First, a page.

Your commit log should tell the story of your code!
This tool helps you keep to the 'red-green-refactor' (and more) pattern of commits when using test-driven development or behaviour-driven development and supports you in explaining the rationale for changes (as well as just listing them). The goal is to document the journey your code takes, and make the commit log informative and even fun to read.
Instead of using
git commit ..., you'd issue
commit green, and so on. You can provide a commit message if one's needed, and
git will be called to make the commit. Best practices involving messages and line lengths are handled, and a 'notepad' is provided so you can keep notes on a commit as you work on it (but remember that taking small steps often is part of the Zen of TDD :-)).
(The central 'red-green-refactor' cycle is depicted [in black], with the additional commit types around the outside [in slate blue].)
- 'red' after a failing test/part-test;
- 'green' when that test/part passes, and
- 'refactor' when changes are made to improve the code's quality along the lines of DRY, the single responsibility principle and other such guidelines.
Commits should alternate between 'red' and 'green', with optional (though highly-recommended) refactorings after a 'green' commit. It helps, particularly when performing a test-/behaviour-driven development kata, for the commit messages to tell a story (and for their summary lines to be clear and concise, so they can be quickly read). This tool makes it easy to format commit messages. (Note that 'green' commits do not need messages, as their purpose should be clear from the preceding 'red' commit.)
There are three additional types of commit (one is only used once per project):
- 'initial' is the first commit (and needs no message);
- 'merge' commits are used when bringing in commits from other branches or repositories, and
- 'beige' commits affect parts of the project that are outside the remit of TDD, such as (some) documentation and static assets -- do think carefully whether a green-red pattern would be more suitable, though!
Note: this is not actually implemented yet ;-).
Commit messages have two parts:
- A summary line that identifies the kind of commit (e.g. red or green) and, briefly, its nature.
- An optional body, which provides more details.
Specify a summary on the command line:
commit red 'sprocket should fit into widget'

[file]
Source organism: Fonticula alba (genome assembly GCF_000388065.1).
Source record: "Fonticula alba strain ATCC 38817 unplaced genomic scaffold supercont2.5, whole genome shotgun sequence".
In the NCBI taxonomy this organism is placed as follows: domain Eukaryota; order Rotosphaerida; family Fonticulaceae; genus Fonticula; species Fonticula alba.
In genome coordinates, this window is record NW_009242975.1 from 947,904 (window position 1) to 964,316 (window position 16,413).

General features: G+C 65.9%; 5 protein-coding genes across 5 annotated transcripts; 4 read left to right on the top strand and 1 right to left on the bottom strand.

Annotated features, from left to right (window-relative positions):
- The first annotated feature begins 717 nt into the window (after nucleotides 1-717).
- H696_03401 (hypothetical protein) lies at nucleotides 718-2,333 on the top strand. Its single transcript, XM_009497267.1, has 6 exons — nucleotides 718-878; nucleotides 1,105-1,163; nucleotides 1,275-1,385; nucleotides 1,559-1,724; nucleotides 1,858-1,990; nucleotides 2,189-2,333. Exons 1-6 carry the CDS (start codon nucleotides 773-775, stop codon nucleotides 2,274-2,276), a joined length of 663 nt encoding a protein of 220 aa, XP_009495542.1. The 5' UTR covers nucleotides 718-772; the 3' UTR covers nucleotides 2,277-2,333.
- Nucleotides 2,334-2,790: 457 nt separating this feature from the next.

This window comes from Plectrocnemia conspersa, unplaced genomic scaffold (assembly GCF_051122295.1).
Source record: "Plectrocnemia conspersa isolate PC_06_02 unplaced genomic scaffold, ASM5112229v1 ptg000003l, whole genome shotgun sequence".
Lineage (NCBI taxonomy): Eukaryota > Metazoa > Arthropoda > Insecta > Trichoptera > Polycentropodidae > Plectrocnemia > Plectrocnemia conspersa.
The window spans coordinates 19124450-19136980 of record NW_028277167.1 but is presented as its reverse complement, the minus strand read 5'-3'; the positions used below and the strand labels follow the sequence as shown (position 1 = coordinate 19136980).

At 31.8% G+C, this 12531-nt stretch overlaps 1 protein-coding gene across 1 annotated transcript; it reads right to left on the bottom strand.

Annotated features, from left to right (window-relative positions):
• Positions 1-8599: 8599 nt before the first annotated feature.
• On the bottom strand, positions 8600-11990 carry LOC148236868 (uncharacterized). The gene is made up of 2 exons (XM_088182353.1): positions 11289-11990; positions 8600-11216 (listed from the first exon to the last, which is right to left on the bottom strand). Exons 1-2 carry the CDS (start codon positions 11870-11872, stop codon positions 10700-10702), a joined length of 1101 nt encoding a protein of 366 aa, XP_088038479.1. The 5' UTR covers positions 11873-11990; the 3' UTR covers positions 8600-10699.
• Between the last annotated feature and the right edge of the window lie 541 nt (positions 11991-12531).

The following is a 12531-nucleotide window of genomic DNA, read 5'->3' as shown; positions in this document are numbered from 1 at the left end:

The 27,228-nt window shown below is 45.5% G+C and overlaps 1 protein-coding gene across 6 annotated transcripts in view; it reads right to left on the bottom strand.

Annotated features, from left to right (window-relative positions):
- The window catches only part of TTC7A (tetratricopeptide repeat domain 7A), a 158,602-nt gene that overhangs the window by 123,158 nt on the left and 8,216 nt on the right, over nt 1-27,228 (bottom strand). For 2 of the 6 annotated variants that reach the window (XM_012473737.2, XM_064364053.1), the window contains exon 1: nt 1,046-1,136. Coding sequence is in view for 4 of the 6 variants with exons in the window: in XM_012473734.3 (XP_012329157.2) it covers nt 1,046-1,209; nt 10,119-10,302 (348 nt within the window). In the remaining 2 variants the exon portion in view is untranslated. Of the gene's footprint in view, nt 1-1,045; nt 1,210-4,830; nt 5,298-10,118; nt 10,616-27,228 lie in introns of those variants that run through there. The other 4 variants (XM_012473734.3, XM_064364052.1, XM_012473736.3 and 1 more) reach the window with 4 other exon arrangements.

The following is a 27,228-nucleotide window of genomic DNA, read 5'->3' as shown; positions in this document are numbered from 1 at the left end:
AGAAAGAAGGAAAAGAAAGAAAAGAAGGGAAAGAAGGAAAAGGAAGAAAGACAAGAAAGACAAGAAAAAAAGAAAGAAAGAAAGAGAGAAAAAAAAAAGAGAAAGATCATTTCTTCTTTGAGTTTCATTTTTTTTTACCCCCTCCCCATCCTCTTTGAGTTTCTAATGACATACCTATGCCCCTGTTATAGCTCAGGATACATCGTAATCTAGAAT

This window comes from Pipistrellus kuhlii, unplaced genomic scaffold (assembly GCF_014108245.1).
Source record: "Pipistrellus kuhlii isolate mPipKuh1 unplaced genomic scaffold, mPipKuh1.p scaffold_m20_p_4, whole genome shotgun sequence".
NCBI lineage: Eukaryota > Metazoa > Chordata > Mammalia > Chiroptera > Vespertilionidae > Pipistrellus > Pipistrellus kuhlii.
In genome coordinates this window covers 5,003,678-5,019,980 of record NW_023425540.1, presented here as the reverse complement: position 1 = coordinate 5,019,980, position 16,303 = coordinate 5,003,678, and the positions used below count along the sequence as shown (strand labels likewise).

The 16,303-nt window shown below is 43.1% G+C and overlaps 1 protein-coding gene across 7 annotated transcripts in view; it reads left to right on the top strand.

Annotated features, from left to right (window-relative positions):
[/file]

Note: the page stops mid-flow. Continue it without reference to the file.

This will translate into the following summary line for the commit under
RED Sprocket should fit into widget
Any command flags are passed through to
commit -a green
You will be warned if the summary line exceeds 50 characters; if it exceeds 75 characters it will not be allowed.
You can write the body of the commit message in a 'CHANGES' file in the root of the repository. A good format for this file would be an explanation of the rationale behind the commit, or perhaps an asterisk-bulleted list of changes (though if the commit changes a lot in one go, it might be better to split it up).
The 'CHANGES' file is emptied after a successful commit, so you can start again.
Example CHANGES files
It can be good for the body of the commit message to read in a narrative manner. For example, for the first test in a 'Noughts and Crosses' TDD kata, entitled 'RED Test that a legal move is legal ', the following commit message body was used.
We are aiming to write Noughts and Crosses using Keith Braithwaite's 'Test-driven development as if you meant it' ethos. We are starting from the is_legal (to be) method, that checks the validity of a proposed move. Our first test is somewhat contrived due to the restrictions of the process. It seems more natural to approach TDDAIYMI in a bottom-up, as opposed to to-down, manner.
Here's a fairly traditional CHANGES file:
* Fix recurring issue with the chameleon circuit * Add extra stabilisation routine to flux capacitor
Note: the lines in the CHANGES file are not auto-wrapped;
git's suggested line length is 72 characters.
If you are using Vim, you can set it up to provide line-wrapping at 72 characters for any file called 'CHANGES' by including the following in your vimrc.
autocmd BufNewFile,BufRead CHANGES set textwidth=72
It is also useful to ensure that spell-checking is enabled.
- There was some interesting information in this StackOverflow question and answers on git commit message formatting.
Development Environment Set-up
If you haven't got them, get pip and virtualenv
sudo easy_install pip
pip install virtualenv
Create and activate the virtual environment
pip install -r requirements.txt
pip install --upgrade -r requirements.txt
Activate the virtual environment and set the path for testing
Note: if you have autoenv, the virtualenv script will be automatically sourced when you enter the directory.
The tests can be run continuously with
py.test --looponfail tests or
py.test -f tests.